Overall I enjoyed the movie - however it's not perfect. Most of my complaints
come from the special effect department. The practical KNB effects are grizzly
and realistic - however the usage of CGI was very poor. You can tell when a
film has great CGI when you don't even notice it. In this movie it's clearly
noticeable and sort of distracts you from the experience. This isn't the first
zombie film to include computer effects, but it was still pretty bad.
Computers and George Romero don't really mix well together. Luckily the
rest of the movie doesn't share the same problem. It's fun to watch all the
way through. I had a good time sitting down and watching it in the theatre.

It's even better at home with friends eating a giant bowl of popcorn. I love
zombie movies - even the new ones they have today. I know alot of people
were bothered by the idea of zombies learning and I can see why. With the
word "zombie" you get the impression that they're just a bunch of slow and
mindless ghouls walking around trying to eat people. Romero decided to
make these creature evolve back in 1985 and then grow some more in 2005.
I like the idea of zombies learning. It's actually makes them more interesting
(and deadly). It digs more into the theories of Dr. Logan (the "Doctor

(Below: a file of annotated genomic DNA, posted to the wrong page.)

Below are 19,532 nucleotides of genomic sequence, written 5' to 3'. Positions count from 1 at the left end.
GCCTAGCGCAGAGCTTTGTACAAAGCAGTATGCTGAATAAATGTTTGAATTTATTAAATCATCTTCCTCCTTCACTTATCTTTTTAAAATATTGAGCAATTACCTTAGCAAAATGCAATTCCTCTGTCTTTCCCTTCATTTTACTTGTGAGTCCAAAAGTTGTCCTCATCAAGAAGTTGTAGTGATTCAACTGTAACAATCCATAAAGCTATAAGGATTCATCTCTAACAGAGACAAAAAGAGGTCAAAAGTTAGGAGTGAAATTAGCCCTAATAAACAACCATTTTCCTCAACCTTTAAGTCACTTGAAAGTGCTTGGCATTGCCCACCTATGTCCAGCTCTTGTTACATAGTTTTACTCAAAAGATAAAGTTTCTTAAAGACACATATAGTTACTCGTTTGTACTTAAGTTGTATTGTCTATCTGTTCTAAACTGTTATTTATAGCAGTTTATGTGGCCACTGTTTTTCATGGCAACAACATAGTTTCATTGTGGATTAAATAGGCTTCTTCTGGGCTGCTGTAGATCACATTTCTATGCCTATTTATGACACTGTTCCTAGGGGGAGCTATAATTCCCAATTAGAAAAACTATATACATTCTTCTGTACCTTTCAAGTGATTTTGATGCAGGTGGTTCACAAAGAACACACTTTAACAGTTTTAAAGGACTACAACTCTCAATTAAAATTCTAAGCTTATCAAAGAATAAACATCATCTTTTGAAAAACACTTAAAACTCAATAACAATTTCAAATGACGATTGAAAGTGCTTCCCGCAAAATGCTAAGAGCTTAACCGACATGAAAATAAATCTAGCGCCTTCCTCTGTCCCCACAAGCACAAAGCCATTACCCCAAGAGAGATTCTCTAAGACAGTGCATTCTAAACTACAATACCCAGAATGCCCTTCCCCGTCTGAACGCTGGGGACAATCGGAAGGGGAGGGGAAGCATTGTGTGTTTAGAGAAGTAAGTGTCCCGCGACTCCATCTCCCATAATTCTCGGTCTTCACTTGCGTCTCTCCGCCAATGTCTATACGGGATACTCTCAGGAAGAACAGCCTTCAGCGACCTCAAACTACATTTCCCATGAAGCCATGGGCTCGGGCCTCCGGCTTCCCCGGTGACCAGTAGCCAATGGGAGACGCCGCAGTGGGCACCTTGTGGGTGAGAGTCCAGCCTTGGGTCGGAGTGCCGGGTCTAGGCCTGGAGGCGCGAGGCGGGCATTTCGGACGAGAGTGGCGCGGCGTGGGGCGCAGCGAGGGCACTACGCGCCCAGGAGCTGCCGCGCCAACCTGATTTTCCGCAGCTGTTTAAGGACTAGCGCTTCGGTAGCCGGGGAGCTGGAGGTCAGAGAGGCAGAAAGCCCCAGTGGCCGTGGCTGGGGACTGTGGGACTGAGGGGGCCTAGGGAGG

Frankenstein" character from
Day of the Dead) who tried to train the undead
into cooperating with mankind. So was this film worth the twenty year wait? I
think so. I enjoyed Romero’s previous zombie films and I think
Land of the
Dead
is for the hardcore viewer. Genre fans will get a kick out of it. If you're
not a fan of the learning zombies then you wont like it as much.

The best part of the DVD (aside from the black and white intro) are the
bonus features. There's a making of featurette which gives you a backstage
look at the making of the film (including the special effects department). In
the features you go backstage with actor Puerto Rican actor John Leguizamo
and the KNB FX crew. There's also some features on the computer effects as
well as interviews with the actors. My favorite feature is with Simon Pegg and
Edgar Wright (the duo who brought us Shaun of the Dead) who get to meet
George Romero in person. We also get an extended look at their cameo in
the movie. The interview with Dennis Hopper (who serves as the "villain" in
the picture) really stood out the most. I loved how Hopper explained his role
in the movie. If you don't already have Land of the Dead in you collection,
now is the time to do so. If you're really hardcore, get it on Blu-ray.


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Overall: 8/10